Cormac McCarthy Previews The Big XII: Part I

From time to time, WRNL asks certain writers to weigh in on subjects concerning Iowa State. In this edition of the WRNL Book Club, novelist Cormac McCarthy (author of such works as "Suttree" and "Blood Meridian" returns to our August forum to provide part I of his preview of the upcoming Big 12 football season.

Hello. My name is Cormac McCarthy. I'm a writer of some renown. I'm also a football fan.

My chosen sport is college football, and my chosen conference is the Big 12. The Big 12 remains a unique specimen in the college football landscape. Almost cleaved apart by the imperious forces that ran roughshod throughout the nation's athletic department several years ago. Forces that sought to remake the world in their own vainglorious image. But the Big 12 survived. Reduced in numbers. But however many teams in the league it is always known by the appellation of Big 12, and I will continue to follow its machinations.

Last year I typed a few words for this humble website with my estimations of how each team in the Big 12 would fare. It made some minor impact. As a result, WRNL has asked me to preview the Big 12 again this year. Last season's preview was no easy task, and this year is more difficult still. No team rises above any other, the conference outlook is as flat as the plains of Kansas and western Texas. I shall do my best.

1) Texas: On the last day of August, the men rode out in the scorched afternoon carrying with them a contract signed by the mayor of Austin for the furnishing of another trophy for the universidad. The streets were thronged with masses of people clad in burnt orange, though the crowds were less now than they had been in previous years. A celebration. Order to be restored to the territory.

Captain Brown rode at the front of the company, hatless and smiling against the burning orb that ellipsed high above his head. He winked at a blackeyed girl across the way and she raised her tiny hands to her face and she shrieked with delight. Behind, his troops lean and autocratic and indolent as they followed the wizened veteran. The best men from the nation.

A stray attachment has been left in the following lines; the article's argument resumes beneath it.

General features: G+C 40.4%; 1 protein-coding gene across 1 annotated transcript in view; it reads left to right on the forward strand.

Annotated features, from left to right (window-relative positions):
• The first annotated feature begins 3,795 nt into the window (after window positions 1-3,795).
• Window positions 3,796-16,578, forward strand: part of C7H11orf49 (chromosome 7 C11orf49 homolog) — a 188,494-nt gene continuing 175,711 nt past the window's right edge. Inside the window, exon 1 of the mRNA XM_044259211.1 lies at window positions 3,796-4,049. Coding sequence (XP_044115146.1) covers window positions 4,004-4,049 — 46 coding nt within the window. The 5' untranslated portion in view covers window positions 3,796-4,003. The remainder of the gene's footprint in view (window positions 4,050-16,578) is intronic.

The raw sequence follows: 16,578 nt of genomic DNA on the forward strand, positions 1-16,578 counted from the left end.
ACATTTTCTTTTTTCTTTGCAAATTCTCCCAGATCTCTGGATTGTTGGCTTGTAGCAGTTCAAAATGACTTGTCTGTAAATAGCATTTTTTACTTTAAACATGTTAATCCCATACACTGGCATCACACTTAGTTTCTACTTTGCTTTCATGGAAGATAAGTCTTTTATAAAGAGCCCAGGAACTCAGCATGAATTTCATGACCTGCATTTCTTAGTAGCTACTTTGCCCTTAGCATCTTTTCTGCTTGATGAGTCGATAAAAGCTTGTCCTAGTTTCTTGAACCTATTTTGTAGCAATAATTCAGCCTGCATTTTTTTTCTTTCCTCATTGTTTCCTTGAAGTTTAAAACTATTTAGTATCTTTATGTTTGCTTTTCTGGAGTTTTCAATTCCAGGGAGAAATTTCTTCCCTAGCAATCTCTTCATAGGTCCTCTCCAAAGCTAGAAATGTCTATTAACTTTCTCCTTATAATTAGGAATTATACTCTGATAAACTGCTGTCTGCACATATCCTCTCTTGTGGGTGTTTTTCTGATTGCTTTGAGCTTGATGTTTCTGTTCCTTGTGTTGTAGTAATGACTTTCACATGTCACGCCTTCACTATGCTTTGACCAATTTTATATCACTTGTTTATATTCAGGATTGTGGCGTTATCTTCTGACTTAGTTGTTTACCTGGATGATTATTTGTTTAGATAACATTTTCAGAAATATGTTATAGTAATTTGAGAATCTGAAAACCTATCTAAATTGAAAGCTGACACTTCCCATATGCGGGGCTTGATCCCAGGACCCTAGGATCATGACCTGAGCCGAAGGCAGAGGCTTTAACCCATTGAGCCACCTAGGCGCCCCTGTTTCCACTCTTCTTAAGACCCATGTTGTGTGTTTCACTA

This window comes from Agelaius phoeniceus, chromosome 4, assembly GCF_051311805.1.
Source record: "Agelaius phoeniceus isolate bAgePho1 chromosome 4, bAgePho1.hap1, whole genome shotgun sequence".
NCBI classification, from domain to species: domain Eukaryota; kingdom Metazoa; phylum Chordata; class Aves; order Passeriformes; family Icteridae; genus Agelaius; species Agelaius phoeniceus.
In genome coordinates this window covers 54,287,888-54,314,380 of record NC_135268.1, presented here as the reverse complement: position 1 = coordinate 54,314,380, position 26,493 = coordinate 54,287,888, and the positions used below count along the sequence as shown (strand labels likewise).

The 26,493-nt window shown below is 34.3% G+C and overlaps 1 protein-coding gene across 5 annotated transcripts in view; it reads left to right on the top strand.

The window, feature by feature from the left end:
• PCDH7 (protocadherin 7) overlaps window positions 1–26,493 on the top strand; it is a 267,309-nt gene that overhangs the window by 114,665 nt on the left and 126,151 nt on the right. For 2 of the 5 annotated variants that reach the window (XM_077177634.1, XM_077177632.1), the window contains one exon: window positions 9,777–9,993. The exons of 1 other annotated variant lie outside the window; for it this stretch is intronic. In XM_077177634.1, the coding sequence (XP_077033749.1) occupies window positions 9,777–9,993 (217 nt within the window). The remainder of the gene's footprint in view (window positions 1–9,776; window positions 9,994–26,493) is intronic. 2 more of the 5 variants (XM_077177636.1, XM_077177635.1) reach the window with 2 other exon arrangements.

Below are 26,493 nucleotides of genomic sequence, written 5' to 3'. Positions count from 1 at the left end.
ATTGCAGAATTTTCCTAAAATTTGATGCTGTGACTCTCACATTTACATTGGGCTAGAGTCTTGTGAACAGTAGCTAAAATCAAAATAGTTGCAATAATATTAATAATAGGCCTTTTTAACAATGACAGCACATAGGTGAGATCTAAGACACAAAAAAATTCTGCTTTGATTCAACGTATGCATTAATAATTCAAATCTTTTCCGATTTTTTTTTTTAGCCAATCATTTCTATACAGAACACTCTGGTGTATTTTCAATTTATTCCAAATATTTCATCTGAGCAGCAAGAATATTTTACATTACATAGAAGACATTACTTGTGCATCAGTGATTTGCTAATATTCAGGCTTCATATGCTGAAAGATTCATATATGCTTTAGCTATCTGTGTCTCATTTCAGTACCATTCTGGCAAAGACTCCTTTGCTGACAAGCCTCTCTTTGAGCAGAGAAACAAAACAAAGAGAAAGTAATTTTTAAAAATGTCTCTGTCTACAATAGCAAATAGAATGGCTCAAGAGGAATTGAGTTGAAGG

Lieutenant Ash caught Brown up as they came abreast of Calle San Jacinto and they rode side by side out to the road. Brown turned the reins in his hand and shifted in his saddle.

How long this campaign supposed to last, Captain?

Shouldn't be more than three months, son.

Shit, we got to do all this running around three more months? Everyone knows we're the best there is. Congreso needs to just award us our damn medals already.

You know that's not how it works. And don't take the lord's name in vain.

But what's the point of hauling all the way up north just to kick around some lousy...

David. This is what we do. We are the best at what we do. The people need us to be the best at what we do. It's for the good of the country. We need to show this on the battlefield. No matter how insignificant or meaningless our opponent.

But...

Enough lieutenant. Know your place. Brown turned to view the polished multitude riding in assuming congregation in his train. Swoopes, why don't you join me up here at the front? he called back.